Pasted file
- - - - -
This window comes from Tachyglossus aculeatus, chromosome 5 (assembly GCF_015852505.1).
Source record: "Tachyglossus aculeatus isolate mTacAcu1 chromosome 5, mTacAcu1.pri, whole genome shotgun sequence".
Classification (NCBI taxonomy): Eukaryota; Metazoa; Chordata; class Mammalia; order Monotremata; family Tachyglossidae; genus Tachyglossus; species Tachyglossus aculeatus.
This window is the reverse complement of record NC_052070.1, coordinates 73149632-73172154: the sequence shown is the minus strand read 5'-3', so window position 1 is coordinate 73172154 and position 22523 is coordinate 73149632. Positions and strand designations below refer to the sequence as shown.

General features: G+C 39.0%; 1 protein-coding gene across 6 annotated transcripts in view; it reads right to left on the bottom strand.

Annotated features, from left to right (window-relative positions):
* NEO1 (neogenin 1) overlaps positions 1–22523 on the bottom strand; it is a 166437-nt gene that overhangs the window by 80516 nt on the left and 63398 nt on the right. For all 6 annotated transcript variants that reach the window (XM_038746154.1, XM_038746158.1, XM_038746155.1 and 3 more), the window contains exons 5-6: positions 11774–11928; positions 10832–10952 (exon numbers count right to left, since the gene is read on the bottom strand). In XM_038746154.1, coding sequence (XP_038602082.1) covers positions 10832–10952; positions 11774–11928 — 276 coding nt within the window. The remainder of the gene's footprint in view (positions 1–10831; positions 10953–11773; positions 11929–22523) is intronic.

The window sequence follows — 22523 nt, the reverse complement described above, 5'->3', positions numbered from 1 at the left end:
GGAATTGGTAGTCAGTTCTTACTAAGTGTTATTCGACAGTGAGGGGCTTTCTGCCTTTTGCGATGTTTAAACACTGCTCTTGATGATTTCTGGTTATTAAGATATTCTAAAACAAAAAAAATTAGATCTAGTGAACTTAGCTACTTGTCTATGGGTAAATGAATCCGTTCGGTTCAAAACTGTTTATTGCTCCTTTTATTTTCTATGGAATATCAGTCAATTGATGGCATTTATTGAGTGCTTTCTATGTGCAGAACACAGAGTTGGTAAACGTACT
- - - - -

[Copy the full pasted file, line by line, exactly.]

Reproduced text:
This window comes from Tachyglossus aculeatus, chromosome 5 (assembly GCF_015852505.1).
Source record: "Tachyglossus aculeatus isolate mTacAcu1 chromosome 5, mTacAcu1.pri, whole genome shotgun sequence".
Classification (NCBI taxonomy): Eukaryota; Metazoa; Chordata; class Mammalia; order Monotremata; family Tachyglossidae; genus Tachyglossus; species Tachyglossus aculeatus.
This window is the reverse complement of record NC_052070.1, coordinates 73149632-73172154: the sequence shown is the minus strand read 5'-3', so window position 1 is coordinate 73172154 and position 22523 is coordinate 73149632. Positions and strand designations below refer to the sequence as shown.

General features: G+C 39.0%; 1 protein-coding gene across 6 annotated transcripts in view; it reads right to left on the bottom strand.

Annotated features, from left to right (window-relative positions):
* NEO1 (neogenin 1) overlaps positions 1–22523 on the bottom strand; it is a 166437-nt gene that overhangs the window by 80516 nt on the left and 63398 nt on the right. For all 6 annotated transcript variants that reach the window (XM_038746154.1, XM_038746158.1, XM_038746155.1 and 3 more), the window contains exons 5-6: positions 11774–11928; positions 10832–10952 (exon numbers count right to left, since the gene is read on the bottom strand). In XM_038746154.1, coding sequence (XP_038602082.1) covers positions 10832–10952; positions 11774–11928 — 276 coding nt within the window. The remainder of the gene's footprint in view (positions 1–10831; positions 10953–11773; positions 11929–22523) is intronic.

The window sequence follows — 22523 nt, the reverse complement described above, 5'->3', positions numbered from 1 at the left end:
GGAATTGGTAGTCAGTTCTTACTAAGTGTTATTCGACAGTGAGGGGCTTTCTGCCTTTTGCGATGTTTAAACACTGCTCTTGATGATTTCTGGTTATTAAGATATTCTAAAACAAAAAAAATTAGATCTAGTGAACTTAGCTACTTGTCTATGGGTAAATGAATCCGTTCGGTTCAAAACTGTTTATTGCTCCTTTTATTTTCTATGGAATATCAGTCAATTGATGGCATTTATTGAGTGCTTTCTATGTGCAGAACACAGAGTTGGTAAACGTACT